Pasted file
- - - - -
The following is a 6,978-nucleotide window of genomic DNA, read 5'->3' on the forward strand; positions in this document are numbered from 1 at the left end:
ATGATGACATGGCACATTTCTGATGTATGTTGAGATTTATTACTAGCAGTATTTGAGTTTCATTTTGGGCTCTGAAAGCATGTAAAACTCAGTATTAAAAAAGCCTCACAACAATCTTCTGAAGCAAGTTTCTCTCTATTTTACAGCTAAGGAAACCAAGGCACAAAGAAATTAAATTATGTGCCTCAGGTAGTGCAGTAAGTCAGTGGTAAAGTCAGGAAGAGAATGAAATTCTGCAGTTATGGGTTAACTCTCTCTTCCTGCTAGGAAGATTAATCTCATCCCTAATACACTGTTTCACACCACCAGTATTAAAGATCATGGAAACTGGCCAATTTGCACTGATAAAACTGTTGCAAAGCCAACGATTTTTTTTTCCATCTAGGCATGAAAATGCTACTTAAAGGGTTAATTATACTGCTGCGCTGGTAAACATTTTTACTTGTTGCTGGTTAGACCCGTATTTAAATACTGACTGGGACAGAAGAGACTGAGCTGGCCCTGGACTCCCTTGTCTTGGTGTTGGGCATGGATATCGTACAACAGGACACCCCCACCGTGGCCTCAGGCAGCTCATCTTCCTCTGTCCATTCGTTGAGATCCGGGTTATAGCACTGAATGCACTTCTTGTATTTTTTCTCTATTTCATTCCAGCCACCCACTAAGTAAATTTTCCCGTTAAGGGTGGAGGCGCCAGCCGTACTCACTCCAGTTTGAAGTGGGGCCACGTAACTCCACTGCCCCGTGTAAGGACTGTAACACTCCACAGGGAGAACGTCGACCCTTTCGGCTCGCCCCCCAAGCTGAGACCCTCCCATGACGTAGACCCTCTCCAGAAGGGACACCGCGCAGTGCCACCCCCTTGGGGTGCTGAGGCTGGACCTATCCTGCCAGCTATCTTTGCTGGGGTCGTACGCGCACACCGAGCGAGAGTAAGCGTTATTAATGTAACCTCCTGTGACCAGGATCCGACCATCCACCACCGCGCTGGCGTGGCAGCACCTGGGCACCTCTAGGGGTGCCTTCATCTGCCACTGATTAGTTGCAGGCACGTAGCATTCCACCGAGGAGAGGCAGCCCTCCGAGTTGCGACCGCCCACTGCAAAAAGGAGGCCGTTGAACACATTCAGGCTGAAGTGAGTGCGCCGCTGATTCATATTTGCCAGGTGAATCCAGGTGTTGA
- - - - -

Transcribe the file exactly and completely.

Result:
The following is a 6,978-nucleotide window of genomic DNA, read 5'->3' on the forward strand; positions in this document are numbered from 1 at the left end:
ATGATGACATGGCACATTTCTGATGTATGTTGAGATTTATTACTAGCAGTATTTGAGTTTCATTTTGGGCTCTGAAAGCATGTAAAACTCAGTATTAAAAAAGCCTCACAACAATCTTCTGAAGCAAGTTTCTCTCTATTTTACAGCTAAGGAAACCAAGGCACAAAGAAATTAAATTATGTGCCTCAGGTAGTGCAGTAAGTCAGTGGTAAAGTCAGGAAGAGAATGAAATTCTGCAGTTATGGGTTAACTCTCTCTTCCTGCTAGGAAGATTAATCTCATCCCTAATACACTGTTTCACACCACCAGTATTAAAGATCATGGAAACTGGCCAATTTGCACTGATAAAACTGTTGCAAAGCCAACGATTTTTTTTTCCATCTAGGCATGAAAATGCTACTTAAAGGGTTAATTATACTGCTGCGCTGGTAAACATTTTTACTTGTTGCTGGTTAGACCCGTATTTAAATACTGACTGGGACAGAAGAGACTGAGCTGGCCCTGGACTCCCTTGTCTTGGTGTTGGGCATGGATATCGTACAACAGGACACCCCCACCGTGGCCTCAGGCAGCTCATCTTCCTCTGTCCATTCGTTGAGATCCGGGTTATAGCACTGAATGCACTTCTTGTATTTTTTCTCTATTTCATTCCAGCCACCCACTAAGTAAATTTTCCCGTTAAGGGTGGAGGCGCCAGCCGTACTCACTCCAGTTTGAAGTGGGGCCACGTAACTCCACTGCCCCGTGTAAGGACTGTAACACTCCACAGGGAGAACGTCGACCCTTTCGGCTCGCCCCCCAAGCTGAGACCCTCCCATGACGTAGACCCTCTCCAGAAGGGACACCGCGCAGTGCCACCCCCTTGGGGTGCTGAGGCTGGACCTATCCTGCCAGCTATCTTTGCTGGGGTCGTACGCGCACACCGAGCGAGAGTAAGCGTTATTAATGTAACCTCCTGTGACCAGGATCCGACCATCCACCACCGCGCTGGCGTGGCAGCACCTGGGCACCTCTAGGGGTGCCTTCATCTGCCACTGATTAGTTGCAGGCACGTAGCATTCCACCGAGGAGAGGCAGCCCTCCGAGTTGCGACCGCCCACTGCAAAAAGGAGGCCGTTGAACACATTCAGGCTGAAGTGAGTGCGCCGCTGATTCATATTTGCCAGGTGAATCCAGGTGTTGA